Finding cures for children's genetic diseases

News

2016 Excellence Ball

05/Jul/2016  
There was not a hair out of place, as some of Sydney’s most glamorous celebrities gathered in their formal attire, with other supporters of Children’s Medical Research Institute on Friday evening, to attend the 2016 Jeans for Genes Excellence Ball.
 

The star-studded event, attended by 300 guests and held at the Four Seasons Sheraton hotel in Darling Harbour, saw the likes of 2015 Jeans for Genes ambassador, Jodi Gordon, with her mother, Bronwyn Gordon; Sydney Swans player, Josh Kennedy, and his wife, Ana; actress, Emma Lung, and her husband, Henry Zalapa. Retired Olympic swimmer, Daniel Kowalski, was the master of ceremonies; and 2016 Jeans for Genes ambassador, and cancer survivor, Sally Obermeder, was also in attendance.

I’m a mother, I have been through a cancer battle. I remember when I was sick, I was thinking ‘my goodness, thank God this isn’t my child’ and then I remember thinking ‘thank God this isn’t any child’, and that for me is the most important thing – when you talk about children and sickness, it should just never be in the same sentence,” Sally said.

Sally held a touching Q-and-A with Paralympian, Ellie Cole, who shared her experience of childhood cancer and the amputation of her right leg, with the packed room.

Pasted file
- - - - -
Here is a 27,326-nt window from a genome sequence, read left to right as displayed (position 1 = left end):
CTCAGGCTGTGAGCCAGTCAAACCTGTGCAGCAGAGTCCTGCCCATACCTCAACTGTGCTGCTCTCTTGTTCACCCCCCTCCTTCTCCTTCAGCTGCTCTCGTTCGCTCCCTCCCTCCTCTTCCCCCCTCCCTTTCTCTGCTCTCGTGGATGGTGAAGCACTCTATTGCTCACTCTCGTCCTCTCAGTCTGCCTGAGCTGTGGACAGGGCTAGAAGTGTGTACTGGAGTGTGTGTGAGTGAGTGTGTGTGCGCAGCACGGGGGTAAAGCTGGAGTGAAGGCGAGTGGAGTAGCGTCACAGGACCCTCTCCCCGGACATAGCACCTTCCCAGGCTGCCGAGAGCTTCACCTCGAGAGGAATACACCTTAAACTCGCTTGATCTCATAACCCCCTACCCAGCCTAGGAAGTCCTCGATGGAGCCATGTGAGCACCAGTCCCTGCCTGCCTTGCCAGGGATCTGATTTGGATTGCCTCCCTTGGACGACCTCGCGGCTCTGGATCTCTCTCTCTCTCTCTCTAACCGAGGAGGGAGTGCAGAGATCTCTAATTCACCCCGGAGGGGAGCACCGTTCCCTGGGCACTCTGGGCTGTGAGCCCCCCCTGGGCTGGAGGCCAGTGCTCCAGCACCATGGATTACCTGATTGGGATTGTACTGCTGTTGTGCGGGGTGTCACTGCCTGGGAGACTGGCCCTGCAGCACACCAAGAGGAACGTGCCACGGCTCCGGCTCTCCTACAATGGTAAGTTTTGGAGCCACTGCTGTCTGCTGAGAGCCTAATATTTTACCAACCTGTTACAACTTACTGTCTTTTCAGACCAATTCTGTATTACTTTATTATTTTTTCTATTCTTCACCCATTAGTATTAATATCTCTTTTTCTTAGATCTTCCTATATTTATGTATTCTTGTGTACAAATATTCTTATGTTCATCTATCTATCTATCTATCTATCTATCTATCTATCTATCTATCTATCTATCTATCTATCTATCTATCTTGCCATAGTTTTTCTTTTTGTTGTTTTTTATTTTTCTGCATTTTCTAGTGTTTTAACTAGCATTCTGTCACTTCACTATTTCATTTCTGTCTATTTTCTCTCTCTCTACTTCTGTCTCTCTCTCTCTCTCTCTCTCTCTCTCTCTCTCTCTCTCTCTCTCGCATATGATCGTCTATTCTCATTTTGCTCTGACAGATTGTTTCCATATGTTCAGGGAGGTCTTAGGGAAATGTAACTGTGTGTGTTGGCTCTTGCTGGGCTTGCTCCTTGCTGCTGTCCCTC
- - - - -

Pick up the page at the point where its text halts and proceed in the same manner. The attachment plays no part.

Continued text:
The hardest thing I found with my cancer journey and being sick as a child was how my family were affected. My siblings were almost shifted to the side while I was going through my treatment….it was really tough. To know that CMRI is doing work to put an end to that is really positive,” Ellie said.

The 23rd Ball was also attended by a number of regular donors. Bernard Sankey, from Burwood Press, said the night’s live and silent auctions were a highlight. “The tone of the evening was upbeat, and hearing stories of people who have been helped and gone on to succeed is so insightful.” 

CMRI's Director, Professor Roger Reddel, spoke about the tremendous advances that have already been made through research which has prevented or cured serious illnesses of childhood, and how there are unprecedented opportunities to tackle the diseases that have been too hard until now.  "The stories we've heard tonight have been very moving", he said. "They not only illustrate how much has already been achieved, but are also full of hope about what research can do in the future. I think it's very important that these messages are heard.